On the browser, there’s no such thing as a JSON parser. However, there is eval(), which interprets JavaScript code and returns the result. Since JSON syntax is a subset of JavaScript syntax, a JSON string can be evaluated using eval() and quickly turned into an object that is easy to work with and manipulate. XML parsing on the browser is spotty at best. Each browser implements some different way of dealing with XML and none of them are terribly efficient. In the end, the XML ends up as a DOM document that must be navigated to retrieve data. Native JavaScript objects are much easier to work with in JavaScript than DOM documents, although the playing field would level out considerably if every browser supported ECMAScript for XML (E4X), which makes working with XML data as easy as working with JavaScript objects.

Server Parsing

On the server, parsing is just about equal between JSON and XML. Most server-side frameworks have XML parsing capabilities and many now are starting to add JSON parsing capabilities as well. On the server, these parsers are essentially equal, parsing a text format into an object model. JSON holds no advantage over XML in this realm.


This is where XML really shines. Using XPath, it’s possible to get direct access to a part of multiple parts of an XML data structure; no such interface exists for JSON. To get data from a JSON structure, you must know exactly where it is or else iterate over everything until you find it.

Format Changes

You have your data in one format but you want it in another. If the data is in XML, you can write an XSLT template and run it over the XML to output the data into another format: HTML, SVG, plain text, comma-delimited, even JSON. XSLT support in browsers is pretty good, even offering JavaScript-level access to it. XSLT support on the server is excellent. When you have data in JSON, it’s pretty much stuck there. There’s no easy way to change it into another data format. Of course it’s possible to walk the structure and do with it as you please, but the built-in support isn’t there as it is with XSLT for XML.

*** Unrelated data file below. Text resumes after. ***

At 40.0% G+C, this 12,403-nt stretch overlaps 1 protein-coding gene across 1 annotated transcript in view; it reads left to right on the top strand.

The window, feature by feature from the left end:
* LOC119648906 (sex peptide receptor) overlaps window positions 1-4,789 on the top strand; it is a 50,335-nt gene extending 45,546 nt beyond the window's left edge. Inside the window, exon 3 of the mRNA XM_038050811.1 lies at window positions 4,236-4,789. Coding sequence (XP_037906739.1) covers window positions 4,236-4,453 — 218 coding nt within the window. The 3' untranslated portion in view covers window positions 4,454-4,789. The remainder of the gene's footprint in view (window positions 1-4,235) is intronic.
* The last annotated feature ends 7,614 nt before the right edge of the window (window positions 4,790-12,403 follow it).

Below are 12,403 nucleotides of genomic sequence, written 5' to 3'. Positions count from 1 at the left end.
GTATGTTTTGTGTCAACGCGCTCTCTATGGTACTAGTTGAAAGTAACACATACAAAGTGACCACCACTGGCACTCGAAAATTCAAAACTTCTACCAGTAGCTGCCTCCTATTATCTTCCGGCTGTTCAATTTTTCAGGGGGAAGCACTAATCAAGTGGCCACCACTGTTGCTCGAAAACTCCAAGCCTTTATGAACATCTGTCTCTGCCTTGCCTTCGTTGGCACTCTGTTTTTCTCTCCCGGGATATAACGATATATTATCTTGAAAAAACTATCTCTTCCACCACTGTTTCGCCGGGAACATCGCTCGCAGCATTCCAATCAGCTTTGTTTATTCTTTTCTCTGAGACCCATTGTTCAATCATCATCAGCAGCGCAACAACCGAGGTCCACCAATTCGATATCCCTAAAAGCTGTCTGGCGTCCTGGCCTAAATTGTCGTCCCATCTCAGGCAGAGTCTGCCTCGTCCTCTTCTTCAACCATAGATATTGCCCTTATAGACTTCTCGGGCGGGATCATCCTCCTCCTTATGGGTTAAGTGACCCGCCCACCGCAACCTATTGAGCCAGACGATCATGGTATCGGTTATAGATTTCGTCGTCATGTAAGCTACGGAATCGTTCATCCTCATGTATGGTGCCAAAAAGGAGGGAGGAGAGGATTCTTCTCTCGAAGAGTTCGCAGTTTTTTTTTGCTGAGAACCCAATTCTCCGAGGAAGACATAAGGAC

Since the only way to parse JSON into JavaScript objects is to use eval(), it opens up a huge security hole. The eval() function will execute any arbitrary JavaScript code and so is dangerous to use in production systems. Invalid JSON that contains valid JavaScript code could execute and wreak havoc on an application. The solution, of course, is to build a true JSON parser for browsers, but we’re not there yet. On the other hand, XML data is completely safe. There is never a possibility that parsing XML data will result in code being executed.


XML has done a lot for software for data transmission by its easy and readable format, JSON has not fully replaced XML, however JSON has its own features but can’t replace XML where loads of XML data still exist in this world.